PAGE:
Ketamine (C13H16 ClNO M.W. 237.73) hydrochloride is a short-acting dissociative anesthetic with hallucinogenic and painkilling qualities. Ketamine is occasionally administered to people as a general anesthetic but, more commonly it is used by vets for pet surgery. Popular in club and rave culture, street “K” is most often diverted in liquid form from vets’ offices or medical suppliers for illegal, recreational use.
Chemically related to PCP or “Angel Dust”, the most common trade names for Ketamine are Ketalar and Ketaset. Ketamine’s street names include cat Valiums K, Special K, and Vitamin K.
Ketamine is currently a DEA Schedule III drug.
In 1962, while searching for PCP anesthetic replacements, Ketamine was first synthesized at Parke Davis Labs. Three years later, the drug was found to be useful as an anesthetic, primarily for veterinary use because its respiratory depression was far less than most other anesthetics. By the 1970’s patients began to report hallucinations while under its influence and in 1978, John Lilly’s book “The Scientist” enhanced Ketamine’s popularity. In the rave and club scene, Ketamine abuse waltzes beside gamma hydroxy butyrate (GHB) and MDMA (Ecstasy). All three are very popular with this party crowd and in the mid nineties, the DEA added Ketamine to its “emerging drugs list”. A few years later the media and legislators lumped it together with GHB as a “date rape drug”, and a “club drug”. In 1999 the DEA emergency scheduled Ketamine. Today, Ketamine is used for short-term surgical procedures in both animals and humans and the drug is legally sold only to hospitals and physicians.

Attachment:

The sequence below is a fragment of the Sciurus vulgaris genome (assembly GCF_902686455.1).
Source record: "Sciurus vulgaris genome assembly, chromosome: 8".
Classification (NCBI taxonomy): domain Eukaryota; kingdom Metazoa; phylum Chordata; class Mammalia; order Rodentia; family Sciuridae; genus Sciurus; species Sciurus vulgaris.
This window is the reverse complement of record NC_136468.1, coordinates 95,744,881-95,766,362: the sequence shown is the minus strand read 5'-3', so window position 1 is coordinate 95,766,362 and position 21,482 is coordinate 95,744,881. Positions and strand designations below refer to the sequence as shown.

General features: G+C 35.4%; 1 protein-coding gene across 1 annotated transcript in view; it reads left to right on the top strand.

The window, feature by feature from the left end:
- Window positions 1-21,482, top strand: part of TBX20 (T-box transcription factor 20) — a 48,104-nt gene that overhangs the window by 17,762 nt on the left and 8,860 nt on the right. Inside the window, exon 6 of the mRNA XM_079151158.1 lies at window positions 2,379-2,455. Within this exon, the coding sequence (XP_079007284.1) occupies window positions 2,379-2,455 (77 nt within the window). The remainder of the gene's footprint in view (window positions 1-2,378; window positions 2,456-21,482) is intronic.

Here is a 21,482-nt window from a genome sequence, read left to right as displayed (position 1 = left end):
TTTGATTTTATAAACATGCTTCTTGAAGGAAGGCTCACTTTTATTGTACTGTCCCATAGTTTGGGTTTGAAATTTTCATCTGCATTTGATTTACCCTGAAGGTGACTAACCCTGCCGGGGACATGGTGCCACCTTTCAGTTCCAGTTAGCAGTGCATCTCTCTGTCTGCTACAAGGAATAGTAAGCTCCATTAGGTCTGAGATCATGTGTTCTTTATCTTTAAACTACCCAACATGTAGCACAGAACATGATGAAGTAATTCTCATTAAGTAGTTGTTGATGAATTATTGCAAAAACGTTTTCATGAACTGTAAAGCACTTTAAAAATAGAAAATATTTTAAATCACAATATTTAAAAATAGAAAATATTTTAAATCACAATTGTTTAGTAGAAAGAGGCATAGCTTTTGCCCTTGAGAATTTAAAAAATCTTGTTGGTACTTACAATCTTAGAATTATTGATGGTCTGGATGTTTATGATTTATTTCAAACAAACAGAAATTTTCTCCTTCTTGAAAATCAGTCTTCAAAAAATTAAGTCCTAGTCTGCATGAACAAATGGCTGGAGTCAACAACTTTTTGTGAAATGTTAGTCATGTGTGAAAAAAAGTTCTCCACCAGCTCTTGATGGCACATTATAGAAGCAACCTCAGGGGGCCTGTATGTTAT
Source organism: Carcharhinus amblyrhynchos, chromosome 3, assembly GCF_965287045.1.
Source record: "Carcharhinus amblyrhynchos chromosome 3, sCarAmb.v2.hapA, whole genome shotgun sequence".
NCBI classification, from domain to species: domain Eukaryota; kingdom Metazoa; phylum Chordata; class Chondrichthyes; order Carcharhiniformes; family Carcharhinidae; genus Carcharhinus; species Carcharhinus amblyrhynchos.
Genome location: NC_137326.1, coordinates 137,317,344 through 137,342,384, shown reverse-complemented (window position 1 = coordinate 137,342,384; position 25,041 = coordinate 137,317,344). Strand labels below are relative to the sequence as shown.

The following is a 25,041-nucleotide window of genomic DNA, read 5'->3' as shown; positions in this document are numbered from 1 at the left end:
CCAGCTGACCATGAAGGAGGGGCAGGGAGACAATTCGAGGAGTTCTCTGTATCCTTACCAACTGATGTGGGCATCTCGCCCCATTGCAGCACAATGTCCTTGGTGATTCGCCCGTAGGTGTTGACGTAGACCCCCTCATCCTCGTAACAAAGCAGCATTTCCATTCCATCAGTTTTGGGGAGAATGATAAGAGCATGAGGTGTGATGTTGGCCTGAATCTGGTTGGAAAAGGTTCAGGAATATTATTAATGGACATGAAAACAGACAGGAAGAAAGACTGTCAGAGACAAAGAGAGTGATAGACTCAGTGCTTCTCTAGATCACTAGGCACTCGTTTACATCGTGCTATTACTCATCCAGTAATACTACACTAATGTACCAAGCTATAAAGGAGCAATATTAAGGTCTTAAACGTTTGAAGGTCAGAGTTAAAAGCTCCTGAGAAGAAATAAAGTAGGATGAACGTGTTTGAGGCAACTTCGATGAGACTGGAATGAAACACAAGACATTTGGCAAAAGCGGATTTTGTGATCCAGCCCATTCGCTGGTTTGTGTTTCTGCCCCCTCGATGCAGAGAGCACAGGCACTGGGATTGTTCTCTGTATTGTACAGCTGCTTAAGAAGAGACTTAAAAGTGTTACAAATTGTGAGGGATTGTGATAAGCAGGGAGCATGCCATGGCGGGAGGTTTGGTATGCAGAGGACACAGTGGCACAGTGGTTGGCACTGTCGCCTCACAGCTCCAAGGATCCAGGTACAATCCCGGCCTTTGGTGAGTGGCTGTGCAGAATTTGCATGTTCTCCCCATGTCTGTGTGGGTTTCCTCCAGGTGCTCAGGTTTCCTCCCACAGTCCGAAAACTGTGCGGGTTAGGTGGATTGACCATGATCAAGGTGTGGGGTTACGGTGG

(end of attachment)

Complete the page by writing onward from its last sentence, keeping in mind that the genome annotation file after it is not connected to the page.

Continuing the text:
Ketamine is prepared by evaporating the liquid from the legitimate prescribed injectable product and then grinding the residue into a powder. The liquid is dried by warming the liquid on low heat. In liquid form it is injected intramuscularly.
Alternatively, Ketamine is snorted or swallowed as a powder and sometimes smoked.
Ketamine has become a staple at ‘rave’ parties, producing a dose-related progression of effects from a state of dreamy intoxication to delirium. Other effects include an inability to move, feel pain or remember what happened while under the drug’s influence.